“I cannot speak for another business as a businessman, but I can speak as a man and say that there are some questionable things I’ve seen with other dress codes or other instances,” he said. “It’s murky.”
As a manager, his views are mixed from a business perspective.
“In Athens it almost seems taboo, because I feel like Athens creates and gives students what they haven’t experienced in big cities,” Jarrod said. “Every high-end nightclub or bar has some type of standard that they want their patrons to dress. And that almost directly correlates to their spending habits and to how they’re going to behave. It’s not perfect. Nothing in life is perfect … it’s an imperfect system of trying to achieve what you ideally want.”
The Booze, the money — the solution.
No matter the view on race downtown, all parties agree on one thing: bars need money to survive.
“It’s definitely all about drinking.” Raines said. “It’s all about the money, because in Athens, you can’t really have a cover. And that’s what [messes] everything up … if every bar in Athens had a cover it would be so much better for any kind of music scene. Because then it would be less dependent on the drinks, they’d be less discriminatory.”
And that money has got to come from somewhere.
“Because Athens is a college town, you want to go after the students … that goes without saying,” Jarrod said. “Because without UGA, Athens would be Sparta. All jokes aside, it would be nothing without the University. It does bring in a lot of income and a lot of different experiences.”
With every new student, there’s a new wallet.
“It’s a continuous influx of people every year," Jarrod said. “Every freshman class, you have a new customer base in which to impress.”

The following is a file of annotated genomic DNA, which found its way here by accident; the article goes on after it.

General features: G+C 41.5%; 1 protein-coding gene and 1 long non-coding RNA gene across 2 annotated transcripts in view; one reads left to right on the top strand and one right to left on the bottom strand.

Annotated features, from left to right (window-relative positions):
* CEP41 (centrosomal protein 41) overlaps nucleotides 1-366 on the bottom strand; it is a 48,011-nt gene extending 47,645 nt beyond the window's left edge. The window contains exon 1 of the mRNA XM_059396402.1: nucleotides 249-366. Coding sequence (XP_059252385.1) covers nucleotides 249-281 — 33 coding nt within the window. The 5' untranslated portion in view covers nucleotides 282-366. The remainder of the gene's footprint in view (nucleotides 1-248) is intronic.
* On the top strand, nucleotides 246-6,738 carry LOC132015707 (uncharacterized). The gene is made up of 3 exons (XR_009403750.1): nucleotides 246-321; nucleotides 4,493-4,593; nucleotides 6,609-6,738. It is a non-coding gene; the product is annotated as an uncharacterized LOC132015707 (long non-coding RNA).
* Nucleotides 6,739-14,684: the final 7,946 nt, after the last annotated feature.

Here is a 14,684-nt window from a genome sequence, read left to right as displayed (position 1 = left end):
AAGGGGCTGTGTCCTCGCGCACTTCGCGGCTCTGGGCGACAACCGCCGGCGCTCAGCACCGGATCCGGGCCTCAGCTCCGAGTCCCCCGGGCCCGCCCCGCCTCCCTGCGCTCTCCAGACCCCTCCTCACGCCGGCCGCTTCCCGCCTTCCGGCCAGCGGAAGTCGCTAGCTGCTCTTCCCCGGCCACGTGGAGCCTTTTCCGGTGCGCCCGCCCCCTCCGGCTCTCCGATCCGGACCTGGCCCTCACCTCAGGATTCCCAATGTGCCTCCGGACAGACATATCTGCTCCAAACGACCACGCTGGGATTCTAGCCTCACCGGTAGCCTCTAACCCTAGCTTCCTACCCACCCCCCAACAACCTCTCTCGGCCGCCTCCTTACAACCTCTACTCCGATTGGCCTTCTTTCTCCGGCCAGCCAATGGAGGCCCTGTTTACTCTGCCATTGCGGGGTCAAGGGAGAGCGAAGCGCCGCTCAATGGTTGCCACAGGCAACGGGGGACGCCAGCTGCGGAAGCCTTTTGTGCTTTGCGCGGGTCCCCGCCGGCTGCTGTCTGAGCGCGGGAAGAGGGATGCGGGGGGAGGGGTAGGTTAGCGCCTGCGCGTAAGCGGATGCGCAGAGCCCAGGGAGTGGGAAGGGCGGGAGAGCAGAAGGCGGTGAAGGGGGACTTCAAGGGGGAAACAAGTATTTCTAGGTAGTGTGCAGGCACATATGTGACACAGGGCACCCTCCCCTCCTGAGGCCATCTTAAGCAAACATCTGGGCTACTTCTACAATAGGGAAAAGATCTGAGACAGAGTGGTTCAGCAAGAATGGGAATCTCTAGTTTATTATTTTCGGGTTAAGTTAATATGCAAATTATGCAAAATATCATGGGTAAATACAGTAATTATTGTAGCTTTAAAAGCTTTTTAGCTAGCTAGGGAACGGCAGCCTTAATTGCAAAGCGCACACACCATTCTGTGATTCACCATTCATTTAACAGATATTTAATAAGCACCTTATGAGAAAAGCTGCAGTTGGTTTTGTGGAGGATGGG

Lewis believes, as a whole, the city caters to student life. But he doesn’t believe all bars and clubs try to farm from the student crop.
“Some of the guys that open multiple bars have different styled bars,” he said. “But most of the independent owners that just have one or two bars downtown pretty much cater to the Greek life, or students.”
Students are the target-demographic downtown. But many people believe downtown bars cater to white audiences more than black. Or that they don’t cater to the hip-hop community.
“In a lot of [bar owners’] eyes, and even I’ve talked to one of the owners of The Grotto, he said, a lot of times, the people who listen to hip-hop music don’t buy,” Montu said. “Like me, I’m not going to spend $50 to $100 just on alcohol at your spot.”
Whether it’s white or black, Jarrod believes the answer is too ambiguous.
“The outcome is still based on an overwhelming majority,” he said. “The simple mere magnitude that there is a possibility of more whites to come in the bar than there are blacks, means that I’m going to experience more white people coming in than I see blacks. It almost lends itself to say, ‘Oh, white kids are going to spend more.’ But [actually] they might be spending the exact same … that’s very hard to quantify.”
According to the University’s Office of Institutional Research, Jarrod’s assumption on population and ethnic background are relatively accurate. Based on the Fall 2011 UGA Fact Book results, the grand total of white students recorded was 25,431. In comparison, the Black/African-American student population was a staggeringly low 2,767. The difference is 9:1, white students to black.
Given those numbers, Rolland believes it’s almost unavoidable that whites are catered to more than blacks downtown, which could be some of the source of his problem.
“If you look at the population, the African-American population is a minority,” he said. “So even looking at it from a business standpoint you can see why.”
And almost three months since the initial cancelation of “Champagne Friday,” he still believes The Bury made their decision based on race — not on business.
“Honestly, I tried to find every other reason I could that that was not the case, and I couldn’t really find anything else,” Rolland said. “A lot of it has to do with stereotypes and people not understanding the culture … and if they did have a better understanding of it, then you would see a lot more businesses in Athens providing or catering.”
As a promoter, and more importantly, as an African-American, Rolland is trying to reshape how people in the Athens music and bar scene view ethnicity and operate within the business.
“And that’s what I’ve been trying to do over the past few years,” he said, “is educate about our culture.”